The pistols are chambered in a variety of cartridges, all modern rounds with capacity ranging between 14 to 17 rounds. The newest SD series improved the ergonomics and the trigger especially. The pistol is striker fired, so it’s double action only. The trigger does have a long, but consistent pull. The weapon also features a picatinny rail for mounting lights. This is a modern fighting pistol — not exactly compact, but a very good main sidearm. The newer SD models go for around $400 and the older Sigmas can be had for as little as $250 for the Value models, and $300 for the older high capacity Sigmas.

Kel Tec SU-16A

Kel Tec has always produced innovative and sometimes downright oddball firearms. While I’ve never been a fan of their pistols, their rifles are something else. In fact, I’ve never had issues with either Kel Tec Rifle I own — besides my Sub 2000 not liking Tula ammo, but then again no one likes Tula ammo.

The SU-16A is a semi-automatic, magazine feed rifle chambered in the .223 cartridge. The rifle is a bit odd looking. It had a few innovative and interesting features. First off this looks nothing like any rifle you’ve ever seen. The hand guards fold down to become a bipod. Two magazines can be held in the stock. The weapon can fold in half for easier storage. It accepts standard AR 15 magazines, and comes ready for an optic.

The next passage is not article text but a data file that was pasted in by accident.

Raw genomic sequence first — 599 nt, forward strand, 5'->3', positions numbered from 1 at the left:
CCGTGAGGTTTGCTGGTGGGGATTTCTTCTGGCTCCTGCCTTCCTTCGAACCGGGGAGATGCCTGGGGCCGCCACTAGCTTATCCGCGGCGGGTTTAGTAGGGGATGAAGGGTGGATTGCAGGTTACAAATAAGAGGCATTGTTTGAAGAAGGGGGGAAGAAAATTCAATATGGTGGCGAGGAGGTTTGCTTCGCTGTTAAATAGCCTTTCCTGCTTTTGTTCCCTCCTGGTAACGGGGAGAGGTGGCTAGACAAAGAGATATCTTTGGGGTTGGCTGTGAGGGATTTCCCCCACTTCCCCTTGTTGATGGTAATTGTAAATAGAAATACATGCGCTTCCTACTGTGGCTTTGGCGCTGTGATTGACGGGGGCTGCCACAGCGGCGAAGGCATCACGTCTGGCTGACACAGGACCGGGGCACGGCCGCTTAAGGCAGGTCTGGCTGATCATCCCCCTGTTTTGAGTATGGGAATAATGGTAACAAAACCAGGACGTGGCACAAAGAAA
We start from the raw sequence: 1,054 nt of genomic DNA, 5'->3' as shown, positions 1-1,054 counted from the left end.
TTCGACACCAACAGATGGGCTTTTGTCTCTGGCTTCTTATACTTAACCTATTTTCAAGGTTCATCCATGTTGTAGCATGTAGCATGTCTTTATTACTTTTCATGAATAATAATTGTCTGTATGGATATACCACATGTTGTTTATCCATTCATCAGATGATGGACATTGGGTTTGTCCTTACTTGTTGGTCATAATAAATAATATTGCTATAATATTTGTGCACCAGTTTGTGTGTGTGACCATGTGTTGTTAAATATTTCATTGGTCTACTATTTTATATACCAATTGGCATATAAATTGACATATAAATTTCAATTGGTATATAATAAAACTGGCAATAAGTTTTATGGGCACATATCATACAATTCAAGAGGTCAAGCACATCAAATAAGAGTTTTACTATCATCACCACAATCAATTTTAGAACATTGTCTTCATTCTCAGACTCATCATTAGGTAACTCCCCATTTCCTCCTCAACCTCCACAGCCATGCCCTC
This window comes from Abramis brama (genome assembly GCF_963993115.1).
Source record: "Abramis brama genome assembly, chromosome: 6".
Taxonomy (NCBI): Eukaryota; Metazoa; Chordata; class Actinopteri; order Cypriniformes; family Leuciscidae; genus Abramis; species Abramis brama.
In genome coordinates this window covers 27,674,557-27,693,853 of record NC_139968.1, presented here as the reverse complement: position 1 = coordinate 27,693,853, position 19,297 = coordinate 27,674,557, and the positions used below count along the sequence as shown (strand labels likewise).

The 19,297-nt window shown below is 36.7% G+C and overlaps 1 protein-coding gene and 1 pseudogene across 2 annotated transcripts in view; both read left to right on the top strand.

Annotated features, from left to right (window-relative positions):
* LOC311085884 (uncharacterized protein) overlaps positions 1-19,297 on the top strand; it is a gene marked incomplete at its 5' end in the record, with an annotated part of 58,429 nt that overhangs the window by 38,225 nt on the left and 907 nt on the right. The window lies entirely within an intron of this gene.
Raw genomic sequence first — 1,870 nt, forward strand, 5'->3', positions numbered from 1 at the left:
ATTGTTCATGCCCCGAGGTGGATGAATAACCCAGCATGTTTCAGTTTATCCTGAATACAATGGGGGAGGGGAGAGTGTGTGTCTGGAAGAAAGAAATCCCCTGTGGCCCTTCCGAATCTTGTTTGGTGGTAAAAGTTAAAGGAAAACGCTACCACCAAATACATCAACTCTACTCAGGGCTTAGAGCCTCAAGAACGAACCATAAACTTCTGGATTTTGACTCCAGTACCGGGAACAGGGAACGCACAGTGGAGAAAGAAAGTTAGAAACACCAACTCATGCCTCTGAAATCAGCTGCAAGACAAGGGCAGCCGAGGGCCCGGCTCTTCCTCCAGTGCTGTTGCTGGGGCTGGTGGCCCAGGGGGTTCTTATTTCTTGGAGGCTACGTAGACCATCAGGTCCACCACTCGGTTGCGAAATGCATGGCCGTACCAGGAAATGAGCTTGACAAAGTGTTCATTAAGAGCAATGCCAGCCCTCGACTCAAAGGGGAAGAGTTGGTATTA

The SU 16 comes it multiple models, including a California model, a shorter barrel model, and even a .22LR model. The model A is the only I have experience with. The rifle’s accuracy is a bit between an AK and an AR. Closer to the AR than the AK, in fact some folks more used to traditional stocks may find it more comfortable than a pistol grip. The rifle is more than suitable for self-defense and hunting. It’s lightweight, reliable, accurate and chambered in a common caliber. The rifle’s MSRP is in the high $500s, but I commonly see them for about $400 bucks on the used market. I picked mine up for $375 after some artful negotiating.

Savage/Stevens 350 Pump Security

Shotguns are plenty popular, and pump shotguns dominate the market. They are a favorite for home defense, and they are devastating in short range combat. They put game on the table and keep the wolves away. Right now most of you can probably find a Maverick or another Stevens model for $150. These base models are good guns, and do their job.

I chose the 350 Security for the fact it is a dedicated tactical shotgun, but remains budget friendly. The 350 is a clone of the Police-favorite Ithaca 37. The shotgun comes equipped with ghost ring sights and an 18.5 inch barrel. The barrel is carbon steel, and the capacity is 5 +1. The angle of the stock is extremely comfortable, and the weapon points very quickly. The weapon is also lightweight, more lightweight than my 870. The sites are top notch and perfect to optimize the range of slugs. The 350 retails new for around $250, and a used model in good condition can be had for $200.


I wish I had the budget my eyes wanted me to have. I don’t though, so I have to prepare accordingly. These weapons represent some great deals for budget preppers, or great beginner’s weapons to grow and experiment with. They could be main weapons, backups or extras kept for less-prepared friends and family.

These weapons might be discounted, but that does not mean cheap by any means. These weapons are budget-friendly alternatives to the firearm types people should pay attention to. It’s always good to have options, and the money saved on these weapons can go to ammo, or magazines.

The price does not always equal quality.

Ammunition report